Introduction to Defending Against Punches
Many people just punch or start their attacks with punches
. There are three main concepts that we should think about here: 1. maintaining your balance, 2. practicing safely, and 3. the arm placement. The first concept is the basic technique and the manner in which to apply it. First, it is very important to understand that the following technique is an answer not only to hooks but to every attack made by arms coming in at an angle, including slaps and, in theory, haymakers.
This technique is appropriate to use any time your opponent tries to impact you by bringing his arms in. The technique for dealing with this consists of two crucial parts.
In the first part, you learn how to defend varies punches, starting with the most simple and popular punch – the straight punch, and the hook. It doesn't take an expert to throw one of these punches, but it will take some skill to defend one of these punches.
So, read now.
How to Defend a Straight Punch
The first part is to block the inside of the attacker's attacking arm with the outside of your defending arm.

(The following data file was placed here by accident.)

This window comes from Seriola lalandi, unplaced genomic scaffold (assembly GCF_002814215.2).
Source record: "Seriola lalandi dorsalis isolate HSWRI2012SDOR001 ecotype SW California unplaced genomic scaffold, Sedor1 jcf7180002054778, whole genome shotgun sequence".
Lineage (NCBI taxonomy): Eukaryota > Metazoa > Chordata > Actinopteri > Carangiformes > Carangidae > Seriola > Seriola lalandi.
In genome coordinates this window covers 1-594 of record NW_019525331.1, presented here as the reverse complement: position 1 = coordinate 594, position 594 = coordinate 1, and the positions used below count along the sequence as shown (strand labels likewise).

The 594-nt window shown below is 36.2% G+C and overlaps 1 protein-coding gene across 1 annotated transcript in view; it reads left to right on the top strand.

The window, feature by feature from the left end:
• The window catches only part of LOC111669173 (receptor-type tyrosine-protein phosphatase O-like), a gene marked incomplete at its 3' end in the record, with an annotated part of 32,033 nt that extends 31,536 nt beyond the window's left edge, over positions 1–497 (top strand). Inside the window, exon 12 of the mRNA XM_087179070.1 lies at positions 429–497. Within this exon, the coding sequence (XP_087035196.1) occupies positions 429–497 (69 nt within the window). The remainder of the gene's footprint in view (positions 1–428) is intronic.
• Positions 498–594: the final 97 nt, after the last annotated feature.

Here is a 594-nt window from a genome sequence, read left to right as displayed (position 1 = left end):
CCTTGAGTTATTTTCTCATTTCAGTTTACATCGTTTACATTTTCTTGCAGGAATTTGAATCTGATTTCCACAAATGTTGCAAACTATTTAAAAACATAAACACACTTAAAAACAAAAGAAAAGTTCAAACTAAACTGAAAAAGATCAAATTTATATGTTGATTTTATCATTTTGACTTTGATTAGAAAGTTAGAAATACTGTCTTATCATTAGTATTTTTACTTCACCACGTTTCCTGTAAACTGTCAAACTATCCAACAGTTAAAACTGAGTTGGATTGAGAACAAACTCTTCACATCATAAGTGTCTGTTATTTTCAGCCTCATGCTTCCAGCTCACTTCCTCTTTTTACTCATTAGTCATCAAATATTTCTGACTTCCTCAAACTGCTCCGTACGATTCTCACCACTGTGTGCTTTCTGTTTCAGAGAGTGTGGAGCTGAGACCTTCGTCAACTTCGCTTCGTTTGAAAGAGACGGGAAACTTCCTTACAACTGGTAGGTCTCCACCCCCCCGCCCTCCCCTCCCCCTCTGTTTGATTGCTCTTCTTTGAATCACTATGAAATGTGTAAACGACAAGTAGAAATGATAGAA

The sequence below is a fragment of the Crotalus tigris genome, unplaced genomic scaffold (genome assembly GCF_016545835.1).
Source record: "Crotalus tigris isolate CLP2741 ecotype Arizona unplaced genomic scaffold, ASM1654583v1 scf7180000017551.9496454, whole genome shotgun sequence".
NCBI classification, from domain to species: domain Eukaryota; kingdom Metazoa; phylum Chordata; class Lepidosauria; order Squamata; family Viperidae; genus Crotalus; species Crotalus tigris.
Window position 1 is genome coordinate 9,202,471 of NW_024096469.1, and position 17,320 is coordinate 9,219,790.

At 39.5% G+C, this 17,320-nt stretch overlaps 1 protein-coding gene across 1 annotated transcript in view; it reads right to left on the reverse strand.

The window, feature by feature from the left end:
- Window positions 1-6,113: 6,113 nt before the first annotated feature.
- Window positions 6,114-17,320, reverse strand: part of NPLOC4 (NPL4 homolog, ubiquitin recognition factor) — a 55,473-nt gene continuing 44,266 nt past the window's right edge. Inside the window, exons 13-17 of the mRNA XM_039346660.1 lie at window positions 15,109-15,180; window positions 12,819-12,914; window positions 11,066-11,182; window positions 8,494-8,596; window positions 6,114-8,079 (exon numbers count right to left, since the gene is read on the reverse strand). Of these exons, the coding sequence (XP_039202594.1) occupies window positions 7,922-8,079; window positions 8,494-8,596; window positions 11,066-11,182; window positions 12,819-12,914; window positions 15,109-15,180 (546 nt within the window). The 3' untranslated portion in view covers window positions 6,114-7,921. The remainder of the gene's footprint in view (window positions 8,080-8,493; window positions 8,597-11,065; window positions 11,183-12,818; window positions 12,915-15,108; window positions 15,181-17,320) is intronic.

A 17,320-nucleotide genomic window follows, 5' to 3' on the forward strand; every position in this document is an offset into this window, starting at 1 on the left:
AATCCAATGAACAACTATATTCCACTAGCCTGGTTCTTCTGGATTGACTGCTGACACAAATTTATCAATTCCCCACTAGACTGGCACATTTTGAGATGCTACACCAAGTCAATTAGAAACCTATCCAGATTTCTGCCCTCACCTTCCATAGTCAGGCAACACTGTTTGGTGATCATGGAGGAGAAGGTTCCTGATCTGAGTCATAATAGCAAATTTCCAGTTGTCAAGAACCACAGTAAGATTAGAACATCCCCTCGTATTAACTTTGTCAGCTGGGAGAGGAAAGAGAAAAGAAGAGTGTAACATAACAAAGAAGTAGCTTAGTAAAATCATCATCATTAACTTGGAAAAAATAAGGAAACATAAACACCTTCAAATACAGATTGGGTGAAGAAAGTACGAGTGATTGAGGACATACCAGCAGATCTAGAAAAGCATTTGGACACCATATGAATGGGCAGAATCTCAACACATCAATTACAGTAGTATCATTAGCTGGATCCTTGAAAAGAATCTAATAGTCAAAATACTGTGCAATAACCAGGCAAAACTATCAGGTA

The outer edge of your hand or arm – the part opposite of your thumb – should make contact with the inside of your opponent's forearm, the same side their thumb is on, at the middle of the forearm. Once you've contacted this area, you should employ the second part of the technique.
How to Defend a Hook Punch
For the second part of the basic technique, you should deliver a strike with the outer edge of your hand to your opponent's shoulder. Together, these techniques control your opponent by giving you control over the arm he makes the attack with. Your blocking arm can hold your opponent's arm from the front, and your strike checks the opponent, making sure that he can not continue to attack you effectively.
Did ever hear about the "weapon replacement"?
Well, the concept of "weapon replacement." The weapon replacement
is replacing your attacks with different types of attacks. For example, the strike to your opponent's shoulder could be an elbow to his head, followed by a slap to his nuts by extending your arm.
Or, it could be a chop made with the intent to chop his head off.
When starting out with training, we want to keep things simple. This ties into the second major point. You need to practice safely but in real time too. Seriously, practice safely!
To be continued.